One of the biggest challenges that SilviaTerra currently faces is an industry that uneasily embraces change – after all, “trees aren’t going anywhere.” Max and Zack confronted the challenge by meeting with their customers individually to better understand their needs.
Max told the story of their “great southern road trip”: “Zack and I got into this tiny Ford Ranger truck and decided ‘We’re going to go meet anyone in the south who has more than 10,000 acres’. We had no plan besides getting in this truck. We would call people and ask if we could meet with them. We had really good meeting with all these guys, but we were ultra ultra low budget. We would stay in the most disgusting places, like the 30 dollar a night motels. It was just sometimes cleaner to not take a shower. It was a good time. We’re hoping to not ever have to do that ever again.”
STARTING A MOVEMENT
SilviaTerra is a company built on data. “Our word is our business,” Max said, promising to never overpromise and under-deliver. Max passionately believes in the strength of his product, and it is increasingly evident as the company continues to grow.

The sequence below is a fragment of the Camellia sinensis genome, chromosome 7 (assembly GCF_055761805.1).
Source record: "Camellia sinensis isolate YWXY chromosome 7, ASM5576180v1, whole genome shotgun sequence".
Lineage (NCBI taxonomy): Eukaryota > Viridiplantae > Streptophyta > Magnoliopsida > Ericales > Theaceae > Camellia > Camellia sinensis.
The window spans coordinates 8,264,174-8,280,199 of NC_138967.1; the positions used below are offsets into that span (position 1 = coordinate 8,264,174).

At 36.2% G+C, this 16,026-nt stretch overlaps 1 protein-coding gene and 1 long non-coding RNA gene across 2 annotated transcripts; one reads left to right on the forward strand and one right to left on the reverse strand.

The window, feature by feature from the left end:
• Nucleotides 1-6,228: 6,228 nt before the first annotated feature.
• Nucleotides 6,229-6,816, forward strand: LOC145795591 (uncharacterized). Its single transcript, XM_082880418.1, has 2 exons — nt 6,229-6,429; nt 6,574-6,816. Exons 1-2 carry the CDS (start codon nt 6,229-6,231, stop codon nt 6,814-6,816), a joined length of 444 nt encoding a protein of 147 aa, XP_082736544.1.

Max sees SilviaTerra as pioneering quantitative environmental management of renewable resources. Industries like oil, coal, and gas are extremely quantitatively sophisticated, but that level of rigor has - until now - been impossible for messy, vibrant, complicated things like forestry, biodiversity, and erosion control. “If you can change the way we interact with complex natural systems, that’s a huge thing for sustainability, and it’s a better quality of life for everybody,” he said. “Right now, we can give you better, next level data, and we can make more decisions with this better data.
“There was never really doubt in my mind that it wasn’t going to work,” he said. “The thing that’s different about this is that it’s a super real problem that people will pay dollars for right now. It’s just a categorically better solution that solves a real problem – it’s very tangible.”
SOLVING REAL PROBLEMS
This theme of solving real problems runs through Max’s experience in entrepreneurship. He points out that there is much more freedom in a startup to solve problems one is interested in, as opposed to trying to turn the “cruise ship” of a large corporation. In entrepreneurship, one can work hard to solve problems that matter, instead of working hard to make someone else rich.
For new entrepreneurs, Max encourages them to seek out older people with operating experience in industry and have them show you the challenges they're facing. It's a great way to find real, tangible problems that other young entrepreneurs are never even aware of.
“Most startups that come out of college are limited by people’s experience as students,” he pointed out. “A lot of the startups are some sort of app, some sort of online food delivery service, some sort of dating thing. They’re all very first world problems. For another thing, every other student in the world is thinking about those kinds of companies.”
His advice to would-be changemakers? “Go out there, scout some random unconventional problems, and solve them.”